Moldova's parliament on April 27 passed the second and final reading of a bill that radically changes Moldova's tax regime. The fiscal reforms had been proposed by president V. Voronin who said they would significantlly improve Moldova’s economic perspectives. The law package frees companies of a 15 percent tax on income if they reinvest profits, stipulates a tax amnesty, and guarantees the legalization of previously undeclared assets at a cost of 5 percent of their value.
Dissenting members of parliament argued that the reforms legalize theft, are intended to increase the funds of Voronin's Communist Party, and would fail to boost the economy. The plans have received a mixed response from observers, some pointing out that Moldova's income-tax rate is already low.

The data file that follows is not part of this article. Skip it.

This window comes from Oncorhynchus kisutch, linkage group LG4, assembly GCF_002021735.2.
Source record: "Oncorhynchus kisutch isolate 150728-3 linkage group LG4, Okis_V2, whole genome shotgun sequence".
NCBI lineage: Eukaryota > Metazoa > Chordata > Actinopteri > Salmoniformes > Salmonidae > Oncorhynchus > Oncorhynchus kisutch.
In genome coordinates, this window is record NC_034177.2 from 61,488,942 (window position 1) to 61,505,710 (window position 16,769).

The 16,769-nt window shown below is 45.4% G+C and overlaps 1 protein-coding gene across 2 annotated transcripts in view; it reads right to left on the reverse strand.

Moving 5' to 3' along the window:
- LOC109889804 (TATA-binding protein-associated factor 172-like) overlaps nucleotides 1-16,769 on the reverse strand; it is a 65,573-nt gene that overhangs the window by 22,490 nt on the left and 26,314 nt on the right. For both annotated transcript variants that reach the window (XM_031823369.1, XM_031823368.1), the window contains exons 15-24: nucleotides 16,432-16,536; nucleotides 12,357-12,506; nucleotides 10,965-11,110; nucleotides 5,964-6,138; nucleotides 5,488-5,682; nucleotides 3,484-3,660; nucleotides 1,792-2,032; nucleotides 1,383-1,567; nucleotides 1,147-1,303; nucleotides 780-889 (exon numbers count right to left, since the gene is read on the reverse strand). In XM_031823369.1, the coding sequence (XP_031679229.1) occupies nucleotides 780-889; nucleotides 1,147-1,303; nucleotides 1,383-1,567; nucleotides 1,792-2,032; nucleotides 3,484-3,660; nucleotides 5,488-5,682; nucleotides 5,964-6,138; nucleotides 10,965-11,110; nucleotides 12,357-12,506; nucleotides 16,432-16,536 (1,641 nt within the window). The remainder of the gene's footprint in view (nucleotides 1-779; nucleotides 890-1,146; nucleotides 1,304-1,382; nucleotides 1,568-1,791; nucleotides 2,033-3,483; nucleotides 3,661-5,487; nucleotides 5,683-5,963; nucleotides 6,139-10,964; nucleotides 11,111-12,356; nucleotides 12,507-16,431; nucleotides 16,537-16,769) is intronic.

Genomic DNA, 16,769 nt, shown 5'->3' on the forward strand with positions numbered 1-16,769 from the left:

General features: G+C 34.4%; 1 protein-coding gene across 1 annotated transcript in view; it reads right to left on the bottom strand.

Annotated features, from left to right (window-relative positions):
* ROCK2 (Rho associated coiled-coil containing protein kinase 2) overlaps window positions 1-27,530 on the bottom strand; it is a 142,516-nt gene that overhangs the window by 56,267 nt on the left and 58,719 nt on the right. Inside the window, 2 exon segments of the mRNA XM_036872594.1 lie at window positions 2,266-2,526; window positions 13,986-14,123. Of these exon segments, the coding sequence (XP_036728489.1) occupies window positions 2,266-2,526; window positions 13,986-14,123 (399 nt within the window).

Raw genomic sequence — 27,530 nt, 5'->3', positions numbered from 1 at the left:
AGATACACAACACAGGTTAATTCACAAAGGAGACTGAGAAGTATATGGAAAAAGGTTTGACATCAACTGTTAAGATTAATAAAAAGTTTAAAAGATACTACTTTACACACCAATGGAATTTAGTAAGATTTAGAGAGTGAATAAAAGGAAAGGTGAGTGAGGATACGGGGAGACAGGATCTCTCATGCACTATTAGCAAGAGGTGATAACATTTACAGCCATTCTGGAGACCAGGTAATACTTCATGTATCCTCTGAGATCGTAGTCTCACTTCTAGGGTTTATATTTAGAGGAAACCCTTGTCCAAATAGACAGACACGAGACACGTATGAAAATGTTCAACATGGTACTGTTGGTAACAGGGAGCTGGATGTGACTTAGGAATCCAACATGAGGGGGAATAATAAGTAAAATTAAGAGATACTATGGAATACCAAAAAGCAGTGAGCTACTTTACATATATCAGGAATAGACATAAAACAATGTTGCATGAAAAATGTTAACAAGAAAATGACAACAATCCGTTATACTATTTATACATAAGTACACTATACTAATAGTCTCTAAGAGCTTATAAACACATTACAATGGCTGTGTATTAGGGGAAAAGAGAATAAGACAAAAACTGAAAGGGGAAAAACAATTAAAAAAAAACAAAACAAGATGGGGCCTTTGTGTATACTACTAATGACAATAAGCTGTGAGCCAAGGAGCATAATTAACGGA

The newspaper "Moldavskiye vedomosti" dubbed the reforms Voronin's "New Economic Plan," alluding tongue in cheek to Lenin's economic policy in 1921 that reinstituted limited private ownership in the wake of Russia's civil war. The author viewed the new law - "to transform the country into an offshore center" - as the expression of the "ruling clan's wish to rob people and control financial flows."